Given that this is a temporary form of coverage, what happens to people when the high-risk pool terminates in 2014?
When the temporary national high-risk pool terminates on January 1, 2014, high-risk pool enrollees will transition into receiving health coverage through the state-based American Health Benefit Exchanges. Procedures will be developed to ensure that there are no lapses in coverage. Individuals without employer health coverage and small businesses with up to 100 employees will be able to purchase coverage through the Exchanges. Premium and cost-sharing subsidies will be available for individuals with incomes between $14,404 – $57,616 and for families of four with incomes between $29,327 – $88,200. People will also be able to choose to purchase coverage in the individual market. As of 2014, insurers will not be able to deny adults coverage or charge higher premiums based on health status.
Who is eligible for coverage through PCIP?
Eligible individuals must:
- Be a U.S. citizen or a legal resident
- Have a pre-existing medical condition
- Not have been covered under creditable health coverage (as defined by Section 201(c)(1) of the Public Health Service Act) for the previous six months before applying for coverage
How is the PCIP funded?
The program is funded entirely by the federal government. The health reform law allocated $5 billion for the program nationwide. Funding will go toward health care claims and administrative costs that exceed the premiums collected for PCIP.
How much will high-risk pool health coverage cost?
Premiums will vary depending on the state you live in and which health plan you choose. To see rate information for the PCIP states administered by GEHA, click here to see the rates in each state, http://www.pciplan.com/applicants/rates.html.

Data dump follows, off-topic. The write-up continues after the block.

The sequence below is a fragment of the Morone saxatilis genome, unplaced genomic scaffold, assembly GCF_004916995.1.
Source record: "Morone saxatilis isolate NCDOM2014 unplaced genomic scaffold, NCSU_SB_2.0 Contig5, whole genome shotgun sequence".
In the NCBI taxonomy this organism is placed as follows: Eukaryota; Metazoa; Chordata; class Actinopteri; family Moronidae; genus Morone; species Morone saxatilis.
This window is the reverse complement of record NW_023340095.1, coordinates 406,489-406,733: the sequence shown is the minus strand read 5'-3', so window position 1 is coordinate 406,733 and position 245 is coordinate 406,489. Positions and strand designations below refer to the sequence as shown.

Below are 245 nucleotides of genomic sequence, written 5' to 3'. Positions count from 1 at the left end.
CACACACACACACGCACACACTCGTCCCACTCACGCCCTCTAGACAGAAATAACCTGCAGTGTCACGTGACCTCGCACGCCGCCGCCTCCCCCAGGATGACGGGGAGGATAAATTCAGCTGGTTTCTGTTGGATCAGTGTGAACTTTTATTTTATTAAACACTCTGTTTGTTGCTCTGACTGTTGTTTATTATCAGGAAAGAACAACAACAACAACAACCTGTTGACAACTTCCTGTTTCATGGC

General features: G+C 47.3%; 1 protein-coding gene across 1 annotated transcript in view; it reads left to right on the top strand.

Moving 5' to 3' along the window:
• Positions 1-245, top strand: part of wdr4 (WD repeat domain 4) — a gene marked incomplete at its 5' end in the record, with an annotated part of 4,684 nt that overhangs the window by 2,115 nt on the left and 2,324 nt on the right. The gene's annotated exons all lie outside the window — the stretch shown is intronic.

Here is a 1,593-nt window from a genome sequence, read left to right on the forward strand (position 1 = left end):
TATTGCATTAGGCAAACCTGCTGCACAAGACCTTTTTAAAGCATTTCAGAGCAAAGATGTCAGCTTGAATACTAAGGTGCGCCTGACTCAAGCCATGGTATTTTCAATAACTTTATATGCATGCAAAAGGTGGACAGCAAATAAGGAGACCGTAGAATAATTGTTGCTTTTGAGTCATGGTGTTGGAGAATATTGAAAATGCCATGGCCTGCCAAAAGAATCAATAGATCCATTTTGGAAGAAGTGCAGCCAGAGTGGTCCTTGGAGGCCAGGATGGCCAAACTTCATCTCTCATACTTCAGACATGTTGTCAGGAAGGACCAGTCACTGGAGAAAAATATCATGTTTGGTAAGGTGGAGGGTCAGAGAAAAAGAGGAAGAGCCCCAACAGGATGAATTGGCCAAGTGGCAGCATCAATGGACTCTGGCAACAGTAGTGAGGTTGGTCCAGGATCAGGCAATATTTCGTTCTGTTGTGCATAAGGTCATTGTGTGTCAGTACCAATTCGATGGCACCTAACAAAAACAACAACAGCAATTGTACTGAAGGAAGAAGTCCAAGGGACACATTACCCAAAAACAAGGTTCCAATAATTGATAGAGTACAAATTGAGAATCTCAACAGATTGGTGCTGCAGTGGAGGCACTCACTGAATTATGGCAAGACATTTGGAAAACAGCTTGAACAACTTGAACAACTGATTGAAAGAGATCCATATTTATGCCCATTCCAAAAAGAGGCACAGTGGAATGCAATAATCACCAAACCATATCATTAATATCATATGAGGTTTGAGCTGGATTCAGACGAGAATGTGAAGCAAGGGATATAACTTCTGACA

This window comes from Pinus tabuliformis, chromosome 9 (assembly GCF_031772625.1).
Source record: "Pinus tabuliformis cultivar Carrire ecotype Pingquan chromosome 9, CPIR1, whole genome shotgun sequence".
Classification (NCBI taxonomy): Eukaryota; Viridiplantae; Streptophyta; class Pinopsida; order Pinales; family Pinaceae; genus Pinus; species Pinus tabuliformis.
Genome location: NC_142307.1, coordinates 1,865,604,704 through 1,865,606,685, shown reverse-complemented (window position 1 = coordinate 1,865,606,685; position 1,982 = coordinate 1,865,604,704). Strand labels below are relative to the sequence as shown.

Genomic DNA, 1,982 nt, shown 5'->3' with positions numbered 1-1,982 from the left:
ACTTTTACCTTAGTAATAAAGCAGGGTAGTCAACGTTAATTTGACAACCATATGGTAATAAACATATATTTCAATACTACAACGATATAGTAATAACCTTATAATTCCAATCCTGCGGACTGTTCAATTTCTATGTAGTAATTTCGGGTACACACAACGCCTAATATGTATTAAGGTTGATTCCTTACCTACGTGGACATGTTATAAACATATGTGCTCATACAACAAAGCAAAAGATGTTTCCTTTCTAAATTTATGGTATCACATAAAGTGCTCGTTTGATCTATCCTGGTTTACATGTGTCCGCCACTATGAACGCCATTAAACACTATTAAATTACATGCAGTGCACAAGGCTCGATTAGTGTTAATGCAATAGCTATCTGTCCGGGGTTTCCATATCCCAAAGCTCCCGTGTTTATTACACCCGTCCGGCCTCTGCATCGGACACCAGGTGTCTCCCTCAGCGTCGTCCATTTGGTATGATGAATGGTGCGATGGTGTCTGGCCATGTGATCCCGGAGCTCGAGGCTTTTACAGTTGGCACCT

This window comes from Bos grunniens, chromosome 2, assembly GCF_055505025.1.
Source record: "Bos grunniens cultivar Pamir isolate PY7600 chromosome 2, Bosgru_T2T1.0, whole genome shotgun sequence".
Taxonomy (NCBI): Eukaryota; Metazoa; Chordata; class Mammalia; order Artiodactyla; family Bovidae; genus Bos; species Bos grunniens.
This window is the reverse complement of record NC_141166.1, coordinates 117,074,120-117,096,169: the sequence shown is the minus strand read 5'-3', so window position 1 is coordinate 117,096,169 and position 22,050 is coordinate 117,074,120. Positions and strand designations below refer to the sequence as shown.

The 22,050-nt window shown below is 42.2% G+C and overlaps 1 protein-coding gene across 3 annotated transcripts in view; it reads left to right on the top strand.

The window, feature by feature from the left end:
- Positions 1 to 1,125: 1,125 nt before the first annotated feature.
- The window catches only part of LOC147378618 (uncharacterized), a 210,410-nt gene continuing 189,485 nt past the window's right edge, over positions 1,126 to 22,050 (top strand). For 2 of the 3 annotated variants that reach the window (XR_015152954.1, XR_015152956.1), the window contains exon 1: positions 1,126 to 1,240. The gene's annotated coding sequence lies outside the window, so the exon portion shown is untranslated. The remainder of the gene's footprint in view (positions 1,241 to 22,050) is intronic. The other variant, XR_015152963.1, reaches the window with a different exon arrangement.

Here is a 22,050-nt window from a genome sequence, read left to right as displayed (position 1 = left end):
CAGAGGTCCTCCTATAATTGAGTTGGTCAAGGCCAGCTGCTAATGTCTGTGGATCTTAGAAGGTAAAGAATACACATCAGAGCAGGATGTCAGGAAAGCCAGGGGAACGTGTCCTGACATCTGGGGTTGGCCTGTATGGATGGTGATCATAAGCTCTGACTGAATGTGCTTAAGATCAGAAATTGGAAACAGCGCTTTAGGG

For example, those who reside in Arizona would pay these premiums:
Here are the 2011 monthly PCIP premium rates for Arizona by the age of an enrollee.
|Age||Standard Option||Extended Option||HSA Option|
|0 to 18||$174||$234||$181|
|19 to 34||$261||$351||$271|
|35 to 44||$313||$422||$325|
|45 to 54||$400||$539||$416|
The premium cost for high-risk pool coverage will be established for a standard population in the non-group market and will not be based on the health status of enrollees. Premiums will be allowed to vary by age (by a 4 to 1 ratio), geographic area, and family composition. Premiums for the high-risk pool operated by the federal government will be available on July 15, 2010. Yearly out-of-pocket costs will be limited to $5,950 for individuals and $11,900 for families, excluding premiums.
What you pay for care / Schedule of benefits
This web page, http://www.pciplan.com/forms/pdfs/2011BenefitsSummary.pdf , explains in detail the 3 options you may choose from.
PCIP enrollees can choose from three plan options, with different levels of premiums, calendar year deductibles, prescription deductibles and prescription copays. The HSA Option provides an opportunity to open a Health Savings Account, a tax-exempt account where you can deposit funds for eligible medical expenses.